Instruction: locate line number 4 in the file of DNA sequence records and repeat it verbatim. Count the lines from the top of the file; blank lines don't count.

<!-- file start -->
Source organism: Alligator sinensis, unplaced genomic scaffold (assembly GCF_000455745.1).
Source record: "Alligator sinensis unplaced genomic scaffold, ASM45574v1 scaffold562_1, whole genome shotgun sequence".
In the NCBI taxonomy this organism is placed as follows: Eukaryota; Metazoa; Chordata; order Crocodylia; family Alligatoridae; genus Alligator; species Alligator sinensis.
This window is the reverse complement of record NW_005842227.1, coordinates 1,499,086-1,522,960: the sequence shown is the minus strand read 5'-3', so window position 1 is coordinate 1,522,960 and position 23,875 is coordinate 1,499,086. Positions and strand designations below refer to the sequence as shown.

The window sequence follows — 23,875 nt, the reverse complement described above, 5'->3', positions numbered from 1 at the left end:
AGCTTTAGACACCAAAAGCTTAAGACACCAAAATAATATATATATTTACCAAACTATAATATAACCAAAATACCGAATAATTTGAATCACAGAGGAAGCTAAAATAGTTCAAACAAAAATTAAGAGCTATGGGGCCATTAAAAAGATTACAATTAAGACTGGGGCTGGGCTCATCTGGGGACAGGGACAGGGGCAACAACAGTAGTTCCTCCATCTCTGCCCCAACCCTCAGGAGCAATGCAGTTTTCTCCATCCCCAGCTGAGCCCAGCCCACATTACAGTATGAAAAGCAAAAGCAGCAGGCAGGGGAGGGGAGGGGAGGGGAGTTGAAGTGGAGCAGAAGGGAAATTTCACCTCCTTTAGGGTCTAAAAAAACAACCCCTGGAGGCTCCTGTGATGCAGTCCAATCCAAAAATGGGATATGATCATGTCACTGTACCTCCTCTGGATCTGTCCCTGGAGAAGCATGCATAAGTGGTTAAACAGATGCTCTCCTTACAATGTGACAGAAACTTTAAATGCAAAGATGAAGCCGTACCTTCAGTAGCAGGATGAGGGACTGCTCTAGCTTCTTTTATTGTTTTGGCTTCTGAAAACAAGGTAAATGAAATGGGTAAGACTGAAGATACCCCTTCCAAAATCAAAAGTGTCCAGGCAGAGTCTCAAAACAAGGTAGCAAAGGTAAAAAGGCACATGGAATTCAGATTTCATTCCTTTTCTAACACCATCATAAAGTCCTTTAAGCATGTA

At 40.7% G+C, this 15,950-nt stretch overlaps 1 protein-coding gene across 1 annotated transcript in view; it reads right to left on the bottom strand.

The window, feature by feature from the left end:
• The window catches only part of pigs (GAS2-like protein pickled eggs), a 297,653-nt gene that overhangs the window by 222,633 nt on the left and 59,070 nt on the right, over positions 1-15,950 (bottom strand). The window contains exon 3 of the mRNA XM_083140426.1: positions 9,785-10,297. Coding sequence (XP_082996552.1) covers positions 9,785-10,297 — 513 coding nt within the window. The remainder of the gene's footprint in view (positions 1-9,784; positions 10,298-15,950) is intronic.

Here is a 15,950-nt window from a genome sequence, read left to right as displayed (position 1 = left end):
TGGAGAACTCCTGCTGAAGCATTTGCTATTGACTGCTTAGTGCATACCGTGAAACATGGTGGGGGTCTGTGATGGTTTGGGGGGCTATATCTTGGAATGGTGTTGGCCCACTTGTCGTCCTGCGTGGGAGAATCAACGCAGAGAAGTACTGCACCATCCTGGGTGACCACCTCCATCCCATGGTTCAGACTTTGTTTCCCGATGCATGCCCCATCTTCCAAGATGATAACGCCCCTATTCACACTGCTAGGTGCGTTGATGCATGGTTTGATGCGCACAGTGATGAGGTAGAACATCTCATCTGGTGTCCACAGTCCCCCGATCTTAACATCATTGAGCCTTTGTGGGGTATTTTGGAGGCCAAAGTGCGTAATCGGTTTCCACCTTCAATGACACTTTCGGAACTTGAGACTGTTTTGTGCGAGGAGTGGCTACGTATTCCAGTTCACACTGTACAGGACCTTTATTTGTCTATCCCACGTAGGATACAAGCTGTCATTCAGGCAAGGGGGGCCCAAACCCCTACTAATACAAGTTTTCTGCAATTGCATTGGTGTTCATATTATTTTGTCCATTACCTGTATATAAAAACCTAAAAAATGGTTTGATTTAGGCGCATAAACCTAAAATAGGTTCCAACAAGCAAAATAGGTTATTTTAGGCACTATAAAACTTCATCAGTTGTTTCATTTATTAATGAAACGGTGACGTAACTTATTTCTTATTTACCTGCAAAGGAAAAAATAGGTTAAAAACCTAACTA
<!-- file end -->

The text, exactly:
This window is the reverse complement of record NW_005842227.1, coordinates 1,499,086-1,522,960: the sequence shown is the minus strand read 5'-3', so window position 1 is coordinate 1,522,960 and position 23,875 is coordinate 1,499,086. Positions and strand designations below refer to the sequence as shown.